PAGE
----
Some days are just perfect.
The air is crisp and the dry leaves smell a little dusty and the mid-afternoon shadows are long and the light falls just so.
Overhead, the João Graveteiro has finished his nest.
The sticks he used still have green leaves clinging to them. Clever fellow, he knows how to build, but doesn’t seem to know when to stop. Lucky for him all those extra rooms confuse would-be thieves while he stays nicely hidden.
The neighbor’s horse heard me walking on the road and came galumphing down the hill looking for sweets or possibly a hairbrush.
Poor baby. Somebody really ought to tell him to stay away from the sticker burrs.
Dharma gets a wild look about her on afternoons as pretty as these.
And who can blame her, when air is so thick with the sweet smell of the Bella Cruz.
Sunday was the Festa de Santa Cruz – the Feast of the Holy Cross – and the Bella Cruz takes its name from this day because it blooms at the beginning of May. The hills are covered in it.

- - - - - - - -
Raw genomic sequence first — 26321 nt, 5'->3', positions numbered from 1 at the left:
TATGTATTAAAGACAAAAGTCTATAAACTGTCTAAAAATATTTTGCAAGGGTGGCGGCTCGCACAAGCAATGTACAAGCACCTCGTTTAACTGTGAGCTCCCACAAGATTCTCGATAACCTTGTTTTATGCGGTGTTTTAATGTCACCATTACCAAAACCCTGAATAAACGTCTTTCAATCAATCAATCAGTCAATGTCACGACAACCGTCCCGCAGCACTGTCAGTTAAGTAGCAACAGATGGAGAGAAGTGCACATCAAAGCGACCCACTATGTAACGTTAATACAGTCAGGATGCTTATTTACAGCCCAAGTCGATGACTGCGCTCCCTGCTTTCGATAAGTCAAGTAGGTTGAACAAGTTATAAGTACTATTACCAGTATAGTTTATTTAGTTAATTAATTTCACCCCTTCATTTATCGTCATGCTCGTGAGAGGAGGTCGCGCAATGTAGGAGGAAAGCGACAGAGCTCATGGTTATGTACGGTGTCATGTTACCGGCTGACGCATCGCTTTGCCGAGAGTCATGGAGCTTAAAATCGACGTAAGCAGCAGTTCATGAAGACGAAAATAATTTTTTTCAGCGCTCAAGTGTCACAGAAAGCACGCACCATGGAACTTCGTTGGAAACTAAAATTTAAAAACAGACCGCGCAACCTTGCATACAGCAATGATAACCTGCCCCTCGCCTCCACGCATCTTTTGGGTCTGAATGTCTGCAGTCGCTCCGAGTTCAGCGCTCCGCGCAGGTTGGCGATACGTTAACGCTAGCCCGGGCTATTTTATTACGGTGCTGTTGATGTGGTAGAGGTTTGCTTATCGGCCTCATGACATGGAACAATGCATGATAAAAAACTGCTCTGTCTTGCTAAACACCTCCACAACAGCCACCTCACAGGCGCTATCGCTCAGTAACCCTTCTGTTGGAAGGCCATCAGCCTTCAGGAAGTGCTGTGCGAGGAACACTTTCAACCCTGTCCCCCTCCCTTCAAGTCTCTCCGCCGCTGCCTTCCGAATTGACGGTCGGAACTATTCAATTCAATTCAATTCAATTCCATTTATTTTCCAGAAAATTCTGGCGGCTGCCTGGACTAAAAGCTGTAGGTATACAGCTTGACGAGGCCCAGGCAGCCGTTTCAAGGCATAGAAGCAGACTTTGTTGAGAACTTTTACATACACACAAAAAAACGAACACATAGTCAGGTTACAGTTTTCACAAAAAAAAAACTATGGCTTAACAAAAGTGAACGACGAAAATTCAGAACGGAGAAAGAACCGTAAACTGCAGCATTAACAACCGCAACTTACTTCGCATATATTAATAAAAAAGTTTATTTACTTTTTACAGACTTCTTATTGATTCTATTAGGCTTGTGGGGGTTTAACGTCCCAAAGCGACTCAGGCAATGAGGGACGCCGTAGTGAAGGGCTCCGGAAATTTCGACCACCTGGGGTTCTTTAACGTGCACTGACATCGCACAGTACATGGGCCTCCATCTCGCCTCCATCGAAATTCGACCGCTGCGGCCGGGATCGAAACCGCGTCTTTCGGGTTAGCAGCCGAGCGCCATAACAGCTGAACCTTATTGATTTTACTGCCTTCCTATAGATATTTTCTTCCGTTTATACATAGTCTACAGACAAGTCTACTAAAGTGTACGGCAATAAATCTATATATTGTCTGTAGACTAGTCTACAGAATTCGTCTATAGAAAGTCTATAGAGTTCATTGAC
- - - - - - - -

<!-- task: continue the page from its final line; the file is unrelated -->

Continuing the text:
I love how many of the plants in the countryside get their folk names from the Catholic holidays. Every medicinal herb is seems to be named after a saint. And then there are the plants that bloom in season with the liturgical events, like Bella Cruz and the Quaresma tree.
Quaresma means Lent, and the trees, flush with royal purple blooms, dot the forests in the months of March and April. Lent is over, but I guess the trees on our farm are still feeling particularly repentant…
And then there is this plant. Vicente pointed it out to me.
It’s called Conta de Lagrimas. (The Rosary of Tears). On the roça they use the seeds to make rosaries. In English its called Job’s Tears or Chinese Barley even though it isn’t related to barley at all.
Sometimes I wonder if the early missionaries didn’t come to Brazil and see all of its wild, fecund abundance and perhaps feel a stirring in their chaste loins, and think:
“Oh Brazil, you shameless hussy! You unbridled temptress! We have to give all your plants proper Christian names to quell your wanton ways!”
And the butterflies laughed and said, “Whatever man. You go your way, we'll go ours.”